Medicine is essential for disease management. It is created for the purpose of relieving us from symptoms: physical, mental, or psychological, and it has improved the quality of life for many even if just temporarily. However, if you are someone who relies on medicine for a quick fix but does not address your health and wellness issues at the root cause level, you have a higher chance of overmedication, which does more harm than good.
Overmedication occurs when you are taking more drugs or taking the same drug more than what your body needs. Based on the National Institute on Drug Abuse, Americans use 75% of the globe’s prescription drugs. It is not hard to see how our society has become so dependent on prescription drugs.
Overmedication is a waste of resources because some health issues are preventable and manageable without prescription drugs. They heal when we give the body time to heal and the care it needs. Most prescription drugs (some could argue all) do not address the cause of the symptom or disease. They treat the symptom, not the cause. And when the cause isn’t addressed, it’s a matter of time before other systems in your body start to lose function and new symptoms emerge. When new symptoms emerge, new medications are used to manage those symptoms and the cycle continues: symptoms, meds, more symptoms, more meds, etc.
Aside from that, overmedication may cause severe health problems:
- Addiction and substance abuse disorders – there can be symptoms of withdrawal when not taking medications.
- Mental health concerns – range from inability to focus, impairment of memory, confusion, foggy mind, and mood swings to psychosis, hallucinations, and delusion.
- Drug reactions – rashes and hot flashes.
- Adverse physical side effects – aches and pains, unexplained weight loss or gain, fatigue and exhaustion, loss of balance and motor skills, and increase risk of falling.
If you think you might be overmedicated, consider if you do any of the following:
- Taking too many drugs at once, not minding the time, quantity, and mode of administration.
- Taking medicines before diet and lifestyle changes were considered and tried.
- Taking medicines based on “suspicions of illness,” without consulting a doctor first.
- Taking medications without continuing to support your wellness through diet and lifestyle.
- You present with any of the above-mentioned severe health problems.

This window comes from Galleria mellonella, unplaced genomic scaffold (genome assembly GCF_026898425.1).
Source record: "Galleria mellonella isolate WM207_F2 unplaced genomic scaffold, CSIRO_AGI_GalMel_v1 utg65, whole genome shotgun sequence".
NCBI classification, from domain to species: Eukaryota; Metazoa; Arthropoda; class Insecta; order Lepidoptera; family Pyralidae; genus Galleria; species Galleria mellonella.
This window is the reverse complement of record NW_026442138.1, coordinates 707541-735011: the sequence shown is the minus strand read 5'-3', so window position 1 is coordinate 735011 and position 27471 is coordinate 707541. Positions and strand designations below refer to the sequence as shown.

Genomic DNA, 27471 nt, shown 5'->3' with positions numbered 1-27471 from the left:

- You don’t regularly go over all of your medications and doses with your primary care practitioner and adjust accordingly.
Here are some ways to help you or someone you care about overcome prescription medication abuse:
- Make sure to update your health professionals on all the medicines you take, including over-the-counter drugs, food supplements, prescription drugs, and recreational drugs.
- Keep a medication journal. Make a list of the drugs you take and include their dosage, timing of intake, and method of administration. Record any side effects you feel after taking each drug. Present this to your doctor or pharmacist.
- Request your doctor to reevaluate the drugs that you are taking. Don’t hesitate to ask if you’re taking the right dosage and other concerns such as side effects to watch out for.
- Learn about the signs and symptoms of drug dependency and addiction so you can prevent it from happening to you.
- Above all, you have to keep open and effective communication with your healthcare providers. It is important that they are aware of the medicines you are taking so that they can address your concerns properly.
It is my passion to work with people like you whose health symptoms are getting in the way of you living life fully and with a sense of freedom in your body. I can help you to regain your health so you can feel great and free to enjoy life fully.
If you’re ready to discover where your best health has been hiding, I’d love to connect with you!
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Until next time, I’m wishing you unstoppable health!